Family Guy has become almost the anti-Simpsons over the years. Despite a heap of similarities between the two, Family Guy has gone the route of shock comedy while the Simpsons have played it safe, for the most part sticking with telling stories with obvious morals and lessons to be learned. Family Guy had some of that at the start, but over the years, it has changed - some say for the better, some say for the worse. There's no question, however, that compared to its earlier seasons, Family Guy is now a completely different show. Peter has gone from dumb but caring to just plain dumb, while since Stewie "killed" Lois the defining side of his character has been changed drastically. Meg has been featured less and less, Chris has the same problem, both have gone from being somewhat typical teenagers with real life problems to one-note characters with about as much screen time as the Greased Up Deaf Guy, and Brian has become an almost unlikable character. Those are a lot of changes, and frankly, none of those listed are for the better. That's not to say that the show hasn't improved in some areas. For starters, Peter's job change (which we'll get to in more detail shortly) made a lot more sense within the world of the show. The animation has improved over the years, and we've at least been spared further Conway Twitty cutaway "gags." The "Laugh It Up, Fuzzball" trilogy of Star Wars spoofs may have been the high point of the series, and any time James Woods appears, it's always good for a laugh. When considering the biggest changes we're looking at the entirety of the series, at both on screen and off screen changes. Be it in character or approach, here are ten of the biggest changes made to Family Guy over the years.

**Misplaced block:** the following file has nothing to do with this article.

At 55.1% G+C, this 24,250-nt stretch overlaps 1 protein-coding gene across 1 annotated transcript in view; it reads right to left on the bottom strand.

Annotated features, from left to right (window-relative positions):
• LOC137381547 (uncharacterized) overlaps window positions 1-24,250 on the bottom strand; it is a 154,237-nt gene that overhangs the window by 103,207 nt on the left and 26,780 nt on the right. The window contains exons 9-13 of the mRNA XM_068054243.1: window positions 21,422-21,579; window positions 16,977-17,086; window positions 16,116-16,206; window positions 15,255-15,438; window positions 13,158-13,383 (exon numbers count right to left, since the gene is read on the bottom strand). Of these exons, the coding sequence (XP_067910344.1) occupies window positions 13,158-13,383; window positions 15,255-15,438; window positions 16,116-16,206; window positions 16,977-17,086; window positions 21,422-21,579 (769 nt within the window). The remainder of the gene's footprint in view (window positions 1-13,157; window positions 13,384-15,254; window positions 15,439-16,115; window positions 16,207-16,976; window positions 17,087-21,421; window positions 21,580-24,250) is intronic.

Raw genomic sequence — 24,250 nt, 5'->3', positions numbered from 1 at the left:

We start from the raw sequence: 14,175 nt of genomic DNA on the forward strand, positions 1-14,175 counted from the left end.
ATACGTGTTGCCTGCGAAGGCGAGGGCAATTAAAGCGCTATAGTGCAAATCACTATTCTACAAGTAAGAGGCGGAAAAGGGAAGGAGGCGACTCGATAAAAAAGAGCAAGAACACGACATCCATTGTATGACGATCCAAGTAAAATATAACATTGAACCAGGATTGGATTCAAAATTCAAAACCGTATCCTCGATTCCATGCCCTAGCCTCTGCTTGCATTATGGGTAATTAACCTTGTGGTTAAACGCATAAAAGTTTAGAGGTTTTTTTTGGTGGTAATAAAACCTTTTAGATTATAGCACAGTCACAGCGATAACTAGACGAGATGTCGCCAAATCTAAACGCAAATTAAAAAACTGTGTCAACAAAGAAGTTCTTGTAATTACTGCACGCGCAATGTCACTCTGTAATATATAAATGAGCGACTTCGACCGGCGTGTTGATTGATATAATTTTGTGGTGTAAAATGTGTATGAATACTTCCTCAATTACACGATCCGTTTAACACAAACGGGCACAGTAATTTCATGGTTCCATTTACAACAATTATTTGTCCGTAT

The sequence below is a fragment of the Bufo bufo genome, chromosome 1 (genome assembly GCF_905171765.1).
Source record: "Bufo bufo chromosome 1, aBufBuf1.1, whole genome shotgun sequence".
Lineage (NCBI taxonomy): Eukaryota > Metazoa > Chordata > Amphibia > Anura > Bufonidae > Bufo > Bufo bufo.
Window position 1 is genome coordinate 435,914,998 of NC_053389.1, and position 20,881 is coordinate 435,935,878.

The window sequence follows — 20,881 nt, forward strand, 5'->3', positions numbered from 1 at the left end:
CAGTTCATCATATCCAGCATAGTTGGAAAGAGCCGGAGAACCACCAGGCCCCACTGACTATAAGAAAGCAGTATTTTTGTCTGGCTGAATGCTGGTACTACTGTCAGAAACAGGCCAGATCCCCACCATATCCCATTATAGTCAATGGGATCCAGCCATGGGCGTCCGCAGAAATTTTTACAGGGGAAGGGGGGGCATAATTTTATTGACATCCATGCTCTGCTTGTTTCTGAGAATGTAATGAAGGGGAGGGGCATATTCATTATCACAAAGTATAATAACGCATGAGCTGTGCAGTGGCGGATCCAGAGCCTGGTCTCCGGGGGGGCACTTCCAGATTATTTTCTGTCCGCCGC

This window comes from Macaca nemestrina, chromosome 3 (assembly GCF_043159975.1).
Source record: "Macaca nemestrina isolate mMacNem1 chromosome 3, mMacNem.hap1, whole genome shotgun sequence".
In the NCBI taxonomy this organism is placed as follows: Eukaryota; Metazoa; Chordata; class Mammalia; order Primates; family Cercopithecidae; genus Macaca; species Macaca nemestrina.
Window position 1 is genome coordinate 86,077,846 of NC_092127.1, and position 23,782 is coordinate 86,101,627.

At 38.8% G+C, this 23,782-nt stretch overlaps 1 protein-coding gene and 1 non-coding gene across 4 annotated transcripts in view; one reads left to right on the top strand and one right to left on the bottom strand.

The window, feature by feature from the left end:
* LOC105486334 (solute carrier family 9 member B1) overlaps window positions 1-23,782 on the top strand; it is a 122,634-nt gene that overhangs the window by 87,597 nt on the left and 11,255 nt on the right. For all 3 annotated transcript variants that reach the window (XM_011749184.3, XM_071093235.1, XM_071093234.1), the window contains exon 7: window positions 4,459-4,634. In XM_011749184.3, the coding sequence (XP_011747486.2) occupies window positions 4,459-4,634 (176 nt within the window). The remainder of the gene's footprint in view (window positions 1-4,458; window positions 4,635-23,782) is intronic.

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Covering the sport of MMA from Ontario, Canada, Jay Anderson has been writing for various publications covering sports, technology, and pop culture since 2001. Jay holds an Honours Bachelor of Arts degree in English from the University of Guelph, and a Certificate in Leadership Skills from Humber College under the Ontario Management Development Program. When not slaving at the keyboard, he can be found in the company of his dog, a good book, or getting lost in the woods.